Successes and setbacks in protecting incarcerated people and those who care for them from COVID-19
INTERVIEW BY STEPHANIE DESMON
From the first warnings about COVID-19, Chris Beyrer, MD, Desmond M. Tutu Professor of Public Health and Human Rights, flagged the potential for catastrophic outbreaks in America’s packed jails, prisons, and immigration detention centers.
In April, Beyrer spoke with Stephanie Desmon about the impossibility of social distancing in these congregate settings, and the low-risk/high-reward strategy of releasing those held on administrative misdemeanors.
Several months later, Beyrer returned to the podcast to give an update on outbreaks among incarcerated people and those who care for them. In this Q&A with Stephanie Desmon of the Johns Hopkins Center for Communication Programs, Beyrer, an epidemiologist, talks about grim statistics, some victories with decarceration and the release of high-risk individuals, and what still needs to be done.
Stephanie Desmon: We spoke several months ago about COVID-19 in jails, prisons, and detention centers. We were very worried at the time that this would become a real problem, and I think what you're about to tell me is that you were right.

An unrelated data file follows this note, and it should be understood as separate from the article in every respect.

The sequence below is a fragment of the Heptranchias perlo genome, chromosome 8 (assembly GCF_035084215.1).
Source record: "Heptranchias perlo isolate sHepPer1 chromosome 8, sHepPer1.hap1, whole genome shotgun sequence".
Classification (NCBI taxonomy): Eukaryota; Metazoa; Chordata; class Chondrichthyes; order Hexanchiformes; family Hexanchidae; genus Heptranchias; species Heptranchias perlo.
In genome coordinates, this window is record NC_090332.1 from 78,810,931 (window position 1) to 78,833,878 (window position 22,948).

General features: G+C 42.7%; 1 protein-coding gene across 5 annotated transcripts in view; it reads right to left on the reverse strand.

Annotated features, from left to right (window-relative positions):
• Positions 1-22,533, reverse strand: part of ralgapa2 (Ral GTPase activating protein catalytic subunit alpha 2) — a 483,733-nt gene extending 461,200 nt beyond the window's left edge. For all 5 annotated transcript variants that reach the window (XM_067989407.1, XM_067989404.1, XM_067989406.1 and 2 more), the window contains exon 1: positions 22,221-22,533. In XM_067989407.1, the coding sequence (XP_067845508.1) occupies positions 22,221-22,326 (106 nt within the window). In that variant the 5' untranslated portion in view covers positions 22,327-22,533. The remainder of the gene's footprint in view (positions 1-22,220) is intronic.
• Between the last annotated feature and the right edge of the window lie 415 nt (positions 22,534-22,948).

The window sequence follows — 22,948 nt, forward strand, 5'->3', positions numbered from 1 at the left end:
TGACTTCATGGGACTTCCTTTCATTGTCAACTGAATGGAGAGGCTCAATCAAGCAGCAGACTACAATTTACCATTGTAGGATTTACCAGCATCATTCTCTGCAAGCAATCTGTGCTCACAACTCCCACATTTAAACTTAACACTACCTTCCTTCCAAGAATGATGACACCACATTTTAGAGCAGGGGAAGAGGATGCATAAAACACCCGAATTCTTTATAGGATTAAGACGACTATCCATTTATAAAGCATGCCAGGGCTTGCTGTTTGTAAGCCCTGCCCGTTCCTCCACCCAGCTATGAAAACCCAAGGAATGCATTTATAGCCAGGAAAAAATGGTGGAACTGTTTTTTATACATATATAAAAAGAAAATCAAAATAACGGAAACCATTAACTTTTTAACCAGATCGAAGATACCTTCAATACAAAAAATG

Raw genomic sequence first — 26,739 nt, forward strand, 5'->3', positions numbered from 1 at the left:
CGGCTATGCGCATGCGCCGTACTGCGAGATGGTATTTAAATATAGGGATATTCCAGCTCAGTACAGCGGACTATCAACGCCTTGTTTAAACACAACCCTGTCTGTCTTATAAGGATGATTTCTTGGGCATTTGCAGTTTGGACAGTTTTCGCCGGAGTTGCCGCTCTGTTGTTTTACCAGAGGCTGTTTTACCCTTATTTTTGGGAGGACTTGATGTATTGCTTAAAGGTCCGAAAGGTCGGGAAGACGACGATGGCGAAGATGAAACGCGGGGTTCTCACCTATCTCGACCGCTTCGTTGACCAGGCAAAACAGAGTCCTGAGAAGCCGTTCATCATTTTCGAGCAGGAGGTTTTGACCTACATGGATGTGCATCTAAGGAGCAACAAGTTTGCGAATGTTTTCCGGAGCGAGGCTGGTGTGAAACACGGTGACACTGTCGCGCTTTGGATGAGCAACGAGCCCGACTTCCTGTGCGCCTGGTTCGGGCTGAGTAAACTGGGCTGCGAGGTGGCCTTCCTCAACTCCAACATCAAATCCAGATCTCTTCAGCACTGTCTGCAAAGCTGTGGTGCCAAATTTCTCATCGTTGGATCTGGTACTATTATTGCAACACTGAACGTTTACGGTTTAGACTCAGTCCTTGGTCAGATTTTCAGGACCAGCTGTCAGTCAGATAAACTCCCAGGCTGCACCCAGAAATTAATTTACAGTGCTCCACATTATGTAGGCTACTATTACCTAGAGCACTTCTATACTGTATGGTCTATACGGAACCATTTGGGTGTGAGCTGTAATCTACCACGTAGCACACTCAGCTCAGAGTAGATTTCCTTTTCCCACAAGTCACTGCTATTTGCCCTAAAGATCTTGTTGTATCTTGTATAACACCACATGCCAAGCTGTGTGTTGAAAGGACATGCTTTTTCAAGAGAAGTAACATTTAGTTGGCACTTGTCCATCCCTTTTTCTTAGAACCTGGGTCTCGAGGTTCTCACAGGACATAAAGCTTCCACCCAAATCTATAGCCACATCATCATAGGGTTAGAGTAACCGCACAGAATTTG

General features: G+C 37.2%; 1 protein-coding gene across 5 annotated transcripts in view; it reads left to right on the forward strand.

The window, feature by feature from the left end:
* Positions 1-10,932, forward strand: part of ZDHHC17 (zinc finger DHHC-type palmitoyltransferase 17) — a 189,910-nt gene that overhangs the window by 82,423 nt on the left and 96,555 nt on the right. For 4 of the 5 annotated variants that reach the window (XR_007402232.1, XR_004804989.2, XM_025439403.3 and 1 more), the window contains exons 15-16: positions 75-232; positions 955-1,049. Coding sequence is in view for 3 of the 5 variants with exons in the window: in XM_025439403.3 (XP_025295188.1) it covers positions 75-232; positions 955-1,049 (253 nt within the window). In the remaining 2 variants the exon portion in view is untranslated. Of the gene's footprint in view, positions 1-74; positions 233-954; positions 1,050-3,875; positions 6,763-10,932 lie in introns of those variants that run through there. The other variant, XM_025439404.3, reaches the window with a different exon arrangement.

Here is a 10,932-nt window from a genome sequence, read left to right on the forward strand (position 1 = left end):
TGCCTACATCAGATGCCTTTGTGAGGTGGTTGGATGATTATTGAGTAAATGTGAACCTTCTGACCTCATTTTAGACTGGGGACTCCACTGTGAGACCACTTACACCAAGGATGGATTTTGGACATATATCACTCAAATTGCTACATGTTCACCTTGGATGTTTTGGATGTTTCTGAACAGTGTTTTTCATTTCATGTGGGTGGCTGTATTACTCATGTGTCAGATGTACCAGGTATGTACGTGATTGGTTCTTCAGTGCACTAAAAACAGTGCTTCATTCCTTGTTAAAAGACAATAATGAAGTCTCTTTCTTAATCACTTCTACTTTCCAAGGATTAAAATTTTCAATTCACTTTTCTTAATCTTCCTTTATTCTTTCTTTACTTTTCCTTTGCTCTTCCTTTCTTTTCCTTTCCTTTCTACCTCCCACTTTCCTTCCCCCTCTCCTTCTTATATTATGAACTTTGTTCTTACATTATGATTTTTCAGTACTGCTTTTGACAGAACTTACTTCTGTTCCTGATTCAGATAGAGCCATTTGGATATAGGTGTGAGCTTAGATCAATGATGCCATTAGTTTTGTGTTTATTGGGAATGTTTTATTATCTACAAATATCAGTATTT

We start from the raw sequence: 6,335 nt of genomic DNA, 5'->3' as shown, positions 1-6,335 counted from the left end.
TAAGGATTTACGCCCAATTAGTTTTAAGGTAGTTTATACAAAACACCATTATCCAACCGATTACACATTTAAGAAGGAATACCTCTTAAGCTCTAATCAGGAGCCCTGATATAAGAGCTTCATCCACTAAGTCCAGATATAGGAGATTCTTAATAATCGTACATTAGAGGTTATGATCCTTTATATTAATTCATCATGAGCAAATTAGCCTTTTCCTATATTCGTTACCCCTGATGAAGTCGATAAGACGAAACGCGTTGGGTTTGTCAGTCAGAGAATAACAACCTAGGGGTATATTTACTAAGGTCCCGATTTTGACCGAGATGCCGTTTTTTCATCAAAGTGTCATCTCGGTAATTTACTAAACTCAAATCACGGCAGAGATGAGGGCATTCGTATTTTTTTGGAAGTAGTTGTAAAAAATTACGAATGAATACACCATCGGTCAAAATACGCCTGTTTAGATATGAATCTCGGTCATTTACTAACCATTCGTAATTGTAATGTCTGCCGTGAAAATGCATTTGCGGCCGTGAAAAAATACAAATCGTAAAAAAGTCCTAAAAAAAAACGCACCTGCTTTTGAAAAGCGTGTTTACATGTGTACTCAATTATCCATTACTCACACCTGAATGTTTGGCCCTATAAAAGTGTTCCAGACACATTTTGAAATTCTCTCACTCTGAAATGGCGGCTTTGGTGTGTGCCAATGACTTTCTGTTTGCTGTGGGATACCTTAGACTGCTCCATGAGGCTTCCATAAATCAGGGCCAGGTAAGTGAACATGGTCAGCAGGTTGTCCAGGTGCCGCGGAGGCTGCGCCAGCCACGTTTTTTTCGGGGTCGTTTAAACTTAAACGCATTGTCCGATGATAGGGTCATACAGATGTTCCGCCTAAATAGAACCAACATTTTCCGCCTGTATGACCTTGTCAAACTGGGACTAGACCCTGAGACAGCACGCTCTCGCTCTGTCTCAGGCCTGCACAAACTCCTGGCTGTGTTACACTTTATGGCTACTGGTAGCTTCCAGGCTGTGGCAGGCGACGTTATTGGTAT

Chris Beyrer: You never want to be proven right by human suffering. However, that is what we’re seeing.
As an epidemiologist who has done research on infectious diseases in prisons, I knew right away that this was going to be a real problem. When we talked some months ago, [prisons and jails] were among the first big outbreaks in Wuhan, China. So we knew that was an issue. Indoor facilities, crowded population density, and hygiene challenges make prisons, jails, and detention centers particularly vulnerable to infectious viruses and certainly to this virus.
So, we were ringing the alarm bells. We were trying to encourage decarceration to reduce overcrowding; to get people out of jails, for example, who had only unpaid fines or other forms of administrative detention. But, largely, the response was too slow with too few releases.
Now we have an enormous number of outbreaks in prisons—state and federal prisons and jails—with close to 50,000* people in federal and state prisons who have tested positive, a large number of deaths, and more than 10,000* staff in federal and state prisons who have acquired COVID-19. Some of those people have been infected in their communities but, of course, many of them through their work in prisons and jails. So it’s been extremely frustrating.
But we have had some victories, too.